It is of equal import that the Turkel Report did not contest that the naval blockade was integral to the strategy of achieving the twin goals. Indeed, it explicitly maintained that the land and sea blockade must be treated as a seamless whole:
Both the naval blockade and the land crossings policy were imposed and implemented because of the prolonged international armed conflict between Israel and the Hamas….[O]n the strategic level…the naval blockade is regarded by the Government as part of Israel’s wider effort not to give legitimacy to the Hamas’s rule over the Gaza Strip, to isolate it in the international arena, and to strengthen the Palestinian Authority.
Additionally, the Turkel Report pointed out that “the naval blockade is also connected to the land crossings policy on a tactical level,” because whenever cargo aboard vessels headed for Gaza was rerouted through the land-crossings, it was subject to the land restrictions blocking passage of critical goods such as “iron and cement.”19 “Therefore,” the Turkel Report concluded, “it is possible that the enforcement of the naval blockade in addition to the implementation of the land crossings policy has a humanitarian impact on the population, at least in principle”; “The approach of the Israeli Government…created, in this sense, a connection regarding the humanitarian effect on the Gaza Strip between the naval blockade and the land crossings policy.”20
The POI is thus doubly wrong: the naval blockade was not “distinct from” the land blockade, and the purpose of the naval blockade was not “primarily” security
Because the Turkel Report held that the land and naval blockades “in principle” formed an integral whole, it could only defend the legality of the Israeli naval blockade by simultaneously upholding the propriety of the land blockade and treating each “in conjunction”21 with the other. “Given the Commission’s approach that regarded the naval blockade and the land restrictions as inter-linked,” a pair of Israeli scholars observed, “it could only justify the former by defending the legality of the latter.”22 In the event the Turkel Report found—albeit by using tortuous reasoning and eliding critical facts23—that the land-naval blockade passed legal muster.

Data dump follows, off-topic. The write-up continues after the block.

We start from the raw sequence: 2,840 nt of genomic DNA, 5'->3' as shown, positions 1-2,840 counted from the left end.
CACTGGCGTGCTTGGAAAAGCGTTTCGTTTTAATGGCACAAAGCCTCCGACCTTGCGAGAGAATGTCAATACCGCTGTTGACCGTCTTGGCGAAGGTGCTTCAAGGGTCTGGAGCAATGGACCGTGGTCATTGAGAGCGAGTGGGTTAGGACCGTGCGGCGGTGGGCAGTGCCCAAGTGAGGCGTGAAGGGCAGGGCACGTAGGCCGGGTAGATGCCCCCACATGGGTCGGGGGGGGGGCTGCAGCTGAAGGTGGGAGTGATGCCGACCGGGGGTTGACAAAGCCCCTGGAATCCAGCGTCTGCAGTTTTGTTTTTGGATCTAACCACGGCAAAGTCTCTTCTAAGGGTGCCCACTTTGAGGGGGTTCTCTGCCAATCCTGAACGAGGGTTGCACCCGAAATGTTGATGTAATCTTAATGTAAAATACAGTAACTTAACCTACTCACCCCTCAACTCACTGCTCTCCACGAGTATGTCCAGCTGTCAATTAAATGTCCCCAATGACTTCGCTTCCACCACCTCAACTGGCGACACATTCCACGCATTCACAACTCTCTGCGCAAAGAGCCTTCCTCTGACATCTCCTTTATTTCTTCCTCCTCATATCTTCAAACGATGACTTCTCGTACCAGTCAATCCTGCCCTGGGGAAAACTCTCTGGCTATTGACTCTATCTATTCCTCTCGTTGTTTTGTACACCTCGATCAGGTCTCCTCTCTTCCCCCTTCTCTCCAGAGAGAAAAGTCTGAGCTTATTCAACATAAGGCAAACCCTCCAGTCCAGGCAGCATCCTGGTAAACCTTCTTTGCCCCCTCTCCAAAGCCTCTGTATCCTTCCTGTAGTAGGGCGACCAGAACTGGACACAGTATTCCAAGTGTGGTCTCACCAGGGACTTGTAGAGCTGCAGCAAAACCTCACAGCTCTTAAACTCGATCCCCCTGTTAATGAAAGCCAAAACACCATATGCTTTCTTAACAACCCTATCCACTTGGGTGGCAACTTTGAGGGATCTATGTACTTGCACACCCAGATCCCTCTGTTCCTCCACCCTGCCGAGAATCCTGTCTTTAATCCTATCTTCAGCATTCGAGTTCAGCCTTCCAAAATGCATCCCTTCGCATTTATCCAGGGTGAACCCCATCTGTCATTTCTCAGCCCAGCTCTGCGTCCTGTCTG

The POI was consequently confronted with a dilemma. If it retraced the Turkel Report’s line of argumentation, it would have to pass judgment on Israel’s blockade policy as a whole. But if it passed such a comprehensive judgment, the POI could only vindicate Israel by defying the near-unanimous authoritative opinion that declared such a blockade illegal.24 The POI accordingly resolved on an altogether novel strategy. It severed the land blockade from the naval blockade, relegated the land blockade to a secondary and side issue, and proceeded to focus in its legal analysis exclusively on the naval blockade as if it were a thing apart.25
It cannot be overstressed how radical a surgical procedure the POI performed. Not only did none of the human rights or humanitarian organizations conceive such a bypass operation; not even the Turkel Report did.26 In his dissenting letter appended to the POI report, the Turkish representative took the POI to task because it “fully associated itself” with Israel’s legal analysis, while it ignored the legal analysis in the Turkish report, despite the fact that the legal finding of the Turkish report—i.e., that the blockade was illegal—was supported by the “vast majority of the international community.”27 Although clearly a legitimate grievance, he missed the most important point: in order to vindicate Israel, the POI ventured on a legal terrain that was alien even to the Israeli Turkel Commission.
The POI purports that the Israeli land blockade and naval blockade constituted “two distinct concepts which require different treatment and analysis.” It “therefore treat[s] the naval blockade as separate and distinct from the controls at the land crossings,” which are “not directly related to the naval blockade.”28 In order to sustain this anomalous contention, the POI points to the facts that, chronologically, imposition of the land blockade (in 2007) preceded imposition of the naval blockade (in 2009); that the “intensity” of the land blockade “fluctuated” over time whereas the naval blockade “has not been altered since its imposition”; and that the naval blockade “was imposed primarily to enable…Israel to exert control over ships attempting to reach Gaza with weapons and related goods.”29